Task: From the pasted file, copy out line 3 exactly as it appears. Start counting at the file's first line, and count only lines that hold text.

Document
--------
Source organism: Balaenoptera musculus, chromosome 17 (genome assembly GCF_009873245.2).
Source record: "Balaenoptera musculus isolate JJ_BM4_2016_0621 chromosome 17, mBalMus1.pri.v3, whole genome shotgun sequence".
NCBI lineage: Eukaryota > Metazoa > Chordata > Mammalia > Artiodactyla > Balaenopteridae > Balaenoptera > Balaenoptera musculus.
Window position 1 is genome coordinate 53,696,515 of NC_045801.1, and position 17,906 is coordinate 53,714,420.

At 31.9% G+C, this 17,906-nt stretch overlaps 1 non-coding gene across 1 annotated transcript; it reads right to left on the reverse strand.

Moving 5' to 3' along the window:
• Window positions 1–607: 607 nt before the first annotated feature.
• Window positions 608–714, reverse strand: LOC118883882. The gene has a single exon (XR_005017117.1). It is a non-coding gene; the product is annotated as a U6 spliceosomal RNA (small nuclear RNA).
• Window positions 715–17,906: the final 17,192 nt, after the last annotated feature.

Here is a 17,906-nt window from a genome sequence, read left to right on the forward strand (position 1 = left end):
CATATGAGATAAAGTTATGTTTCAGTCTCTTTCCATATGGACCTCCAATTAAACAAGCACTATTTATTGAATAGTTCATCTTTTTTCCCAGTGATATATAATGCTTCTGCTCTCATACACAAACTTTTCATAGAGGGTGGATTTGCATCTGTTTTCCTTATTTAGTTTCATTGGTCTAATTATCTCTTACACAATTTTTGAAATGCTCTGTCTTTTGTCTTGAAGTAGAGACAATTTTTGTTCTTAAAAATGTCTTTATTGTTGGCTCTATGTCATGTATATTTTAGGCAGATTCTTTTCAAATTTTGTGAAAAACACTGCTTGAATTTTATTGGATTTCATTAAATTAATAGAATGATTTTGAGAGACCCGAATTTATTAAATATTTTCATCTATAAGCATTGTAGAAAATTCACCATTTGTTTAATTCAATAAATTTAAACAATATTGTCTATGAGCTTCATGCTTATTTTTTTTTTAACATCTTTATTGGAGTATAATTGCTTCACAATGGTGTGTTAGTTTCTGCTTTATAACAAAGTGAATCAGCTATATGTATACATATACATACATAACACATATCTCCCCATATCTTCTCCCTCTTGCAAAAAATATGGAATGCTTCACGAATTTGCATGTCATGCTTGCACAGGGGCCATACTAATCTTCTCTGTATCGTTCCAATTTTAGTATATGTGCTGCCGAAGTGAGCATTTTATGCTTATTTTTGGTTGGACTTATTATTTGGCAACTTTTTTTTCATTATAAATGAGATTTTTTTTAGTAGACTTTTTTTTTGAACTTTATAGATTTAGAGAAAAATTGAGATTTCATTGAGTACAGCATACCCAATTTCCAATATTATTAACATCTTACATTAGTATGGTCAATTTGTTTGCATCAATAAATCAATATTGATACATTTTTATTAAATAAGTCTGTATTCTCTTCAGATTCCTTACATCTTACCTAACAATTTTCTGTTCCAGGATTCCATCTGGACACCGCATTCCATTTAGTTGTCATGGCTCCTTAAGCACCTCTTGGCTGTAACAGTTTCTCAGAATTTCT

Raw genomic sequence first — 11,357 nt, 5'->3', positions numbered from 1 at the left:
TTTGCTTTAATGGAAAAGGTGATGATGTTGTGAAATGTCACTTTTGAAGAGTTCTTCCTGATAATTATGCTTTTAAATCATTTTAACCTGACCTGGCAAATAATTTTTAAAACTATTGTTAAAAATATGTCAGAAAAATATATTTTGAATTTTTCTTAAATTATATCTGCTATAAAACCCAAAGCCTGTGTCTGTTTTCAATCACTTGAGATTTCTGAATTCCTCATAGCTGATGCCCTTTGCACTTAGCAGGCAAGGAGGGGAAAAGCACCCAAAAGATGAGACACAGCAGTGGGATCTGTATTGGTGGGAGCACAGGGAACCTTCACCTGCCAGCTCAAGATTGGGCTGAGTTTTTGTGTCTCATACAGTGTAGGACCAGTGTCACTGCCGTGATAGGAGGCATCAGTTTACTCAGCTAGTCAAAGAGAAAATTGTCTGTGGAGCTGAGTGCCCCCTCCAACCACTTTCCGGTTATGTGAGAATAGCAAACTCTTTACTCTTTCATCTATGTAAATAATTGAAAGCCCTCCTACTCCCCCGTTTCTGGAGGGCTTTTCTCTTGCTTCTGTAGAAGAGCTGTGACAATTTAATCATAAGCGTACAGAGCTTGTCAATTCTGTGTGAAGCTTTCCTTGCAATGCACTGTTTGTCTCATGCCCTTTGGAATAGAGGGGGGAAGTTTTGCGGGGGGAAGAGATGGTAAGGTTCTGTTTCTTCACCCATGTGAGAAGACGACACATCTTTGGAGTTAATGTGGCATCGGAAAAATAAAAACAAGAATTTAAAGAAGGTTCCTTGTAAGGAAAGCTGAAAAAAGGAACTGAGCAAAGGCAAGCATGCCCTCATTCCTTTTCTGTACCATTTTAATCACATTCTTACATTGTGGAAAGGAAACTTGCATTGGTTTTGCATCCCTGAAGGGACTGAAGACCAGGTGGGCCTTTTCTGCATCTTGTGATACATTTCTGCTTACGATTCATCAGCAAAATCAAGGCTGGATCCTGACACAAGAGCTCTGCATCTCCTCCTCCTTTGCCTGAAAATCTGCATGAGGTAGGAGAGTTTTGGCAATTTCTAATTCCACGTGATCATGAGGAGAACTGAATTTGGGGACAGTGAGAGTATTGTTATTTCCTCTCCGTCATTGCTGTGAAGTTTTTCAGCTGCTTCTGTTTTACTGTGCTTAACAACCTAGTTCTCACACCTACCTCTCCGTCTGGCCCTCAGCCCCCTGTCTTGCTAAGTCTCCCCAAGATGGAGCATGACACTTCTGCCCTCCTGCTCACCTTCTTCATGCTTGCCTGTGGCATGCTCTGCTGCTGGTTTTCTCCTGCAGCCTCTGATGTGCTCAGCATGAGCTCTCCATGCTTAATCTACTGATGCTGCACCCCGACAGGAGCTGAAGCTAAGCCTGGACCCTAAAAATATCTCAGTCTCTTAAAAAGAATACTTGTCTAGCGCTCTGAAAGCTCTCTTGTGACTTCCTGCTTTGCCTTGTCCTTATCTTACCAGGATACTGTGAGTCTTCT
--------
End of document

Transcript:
NCBI lineage: Eukaryota > Metazoa > Chordata > Mammalia > Artiodactyla > Balaenopteridae > Balaenoptera > Balaenoptera musculus.